The loosely defined the family Thelypteridaceae has nearly 900 species originally all in the genus Thelypteris.
This has now been split into a number of genera including Christella, Cyclosorus and Thelypteris.
The family consists mostly of terrestrial ferns usually with a creeping rhizome.
Fronds are pinnate to 3-pinnatifid and vegetative and fertile fronds are very similar.
The lower pinnae (leaflets) are often smaller.
Sori are mostly round or kidney-shaped and the indusium has hairs.
Thelypteris patens or Thelypteris patens var. patens.
Maiden ferns are small terrestrial (occasionally lithophytic) ferns.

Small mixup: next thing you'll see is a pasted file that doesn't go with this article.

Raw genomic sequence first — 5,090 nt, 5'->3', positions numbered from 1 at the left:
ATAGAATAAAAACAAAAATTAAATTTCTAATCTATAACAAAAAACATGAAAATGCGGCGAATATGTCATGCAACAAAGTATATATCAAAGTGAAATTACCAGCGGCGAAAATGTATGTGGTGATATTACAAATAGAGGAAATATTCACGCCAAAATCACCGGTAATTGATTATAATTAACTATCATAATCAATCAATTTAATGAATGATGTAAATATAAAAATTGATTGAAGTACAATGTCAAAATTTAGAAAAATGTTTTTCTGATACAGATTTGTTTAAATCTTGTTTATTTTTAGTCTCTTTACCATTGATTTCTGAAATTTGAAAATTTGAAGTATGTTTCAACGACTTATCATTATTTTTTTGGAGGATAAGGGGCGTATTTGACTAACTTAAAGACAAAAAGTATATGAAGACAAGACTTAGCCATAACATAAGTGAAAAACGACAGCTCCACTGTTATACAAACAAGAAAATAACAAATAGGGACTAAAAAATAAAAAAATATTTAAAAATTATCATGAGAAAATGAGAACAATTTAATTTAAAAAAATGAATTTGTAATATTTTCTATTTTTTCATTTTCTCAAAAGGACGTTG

Unlike most ferns in the family Thelypteridaceae these have an erect rhizome.
There are scales on the rhizome and the frond stalk.
The evergreen, clustered fronds are all similar.
They are often about 100 cm long with a 50 cm, scaly stalk.
The blades gradually taper towards the tip.
They are pinnate or pinnate-pinnatifid if the blade is not completely divided to the midrib.
The midrib has a groove on the upper surface and wide scales underneath.
The leaflets (pinnae), with short or no stalks, have slightly coiled tips.
Leaflets are deeply incised into small segments.
The bottom pair of segments are much longer and lie roughly parallel to the frond midrib.
Sori are round or oblong and lie along the veins.
They are covered by small brown indusia.
The following specimen, in the Mt. Coot-tha Botanic Gardens is labelled Thelypteris patens ‘Lepida’.
I have not found any information on this variety.